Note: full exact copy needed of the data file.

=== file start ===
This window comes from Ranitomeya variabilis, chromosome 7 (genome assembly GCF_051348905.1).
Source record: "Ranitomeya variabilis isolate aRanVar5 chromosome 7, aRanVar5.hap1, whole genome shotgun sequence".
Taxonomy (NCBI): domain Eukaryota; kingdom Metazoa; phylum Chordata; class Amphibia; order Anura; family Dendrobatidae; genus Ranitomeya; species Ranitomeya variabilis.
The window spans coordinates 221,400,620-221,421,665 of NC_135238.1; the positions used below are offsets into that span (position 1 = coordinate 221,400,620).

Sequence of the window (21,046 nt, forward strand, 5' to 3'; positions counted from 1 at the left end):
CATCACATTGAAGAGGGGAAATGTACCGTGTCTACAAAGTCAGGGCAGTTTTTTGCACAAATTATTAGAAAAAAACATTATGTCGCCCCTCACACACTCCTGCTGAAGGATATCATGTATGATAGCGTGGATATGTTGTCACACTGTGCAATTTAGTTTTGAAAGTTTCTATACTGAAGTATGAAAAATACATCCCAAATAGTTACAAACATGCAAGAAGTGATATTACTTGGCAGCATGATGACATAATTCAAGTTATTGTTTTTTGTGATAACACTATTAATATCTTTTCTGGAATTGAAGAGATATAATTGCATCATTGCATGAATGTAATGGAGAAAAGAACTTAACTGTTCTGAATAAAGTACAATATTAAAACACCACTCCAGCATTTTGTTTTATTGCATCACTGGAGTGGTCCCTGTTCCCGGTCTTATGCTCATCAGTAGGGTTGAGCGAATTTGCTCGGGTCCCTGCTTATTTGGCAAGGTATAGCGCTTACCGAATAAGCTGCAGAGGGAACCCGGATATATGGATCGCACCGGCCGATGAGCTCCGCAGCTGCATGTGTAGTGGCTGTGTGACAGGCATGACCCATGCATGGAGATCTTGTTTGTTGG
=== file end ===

This window comes from Ranitomeya variabilis, chromosome 7 (genome assembly GCF_051348905.1).
Source record: "Ranitomeya variabilis isolate aRanVar5 chromosome 7, aRanVar5.hap1, whole genome shotgun sequence".
Taxonomy (NCBI): domain Eukaryota; kingdom Metazoa; phylum Chordata; class Amphibia; order Anura; family Dendrobatidae; genus Ranitomeya; species Ranitomeya variabilis.
The window spans coordinates 221,400,620-221,421,665 of NC_135238.1; the positions used below are offsets into that span (position 1 = coordinate 221,400,620).

Sequence of the window (21,046 nt, forward strand, 5' to 3'; positions counted from 1 at the left end):
CATCACATTGAAGAGGGGAAATGTACCGTGTCTACAAAGTCAGGGCAGTTTTTTGCACAAATTATTAGAAAAAAACATTATGTCGCCCCTCACACACTCCTGCTGAAGGATATCATGTATGATAGCGTGGATATGTTGTCACACTGTGCAATTTAGTTTTGAAAGTTTCTATACTGAAGTATGAAAAATACATCCCAAATAGTTACAAACATGCAAGAAGTGATATTACTTGGCAGCATGATGACATAATTCAAGTTATTGTTTTTTGTGATAACACTATTAATATCTTTTCTGGAATTGAAGAGATATAATTGCATCATTGCATGAATGTAATGGAGAAAAGAACTTAACTGTTCTGAATAAAGTACAATATTAAAACACCACTCCAGCATTTTGTTTTATTGCATCACTGGAGTGGTCCCTGTTCCCGGTCTTATGCTCATCAGTAGGGTTGAGCGAATTTGCTCGGGTCCCTGCTTATTTGGCAAGGTATAGCGCTTACCGAATAAGCTGCAGAGGGAACCCGGATATATGGATCGCACCGGCCGATGAGCTCCGCAGCTGCATGTGTAGTGGCTGTGTGACAGGCATGACCCATGCATGGAGATCTTGTTTGTTGG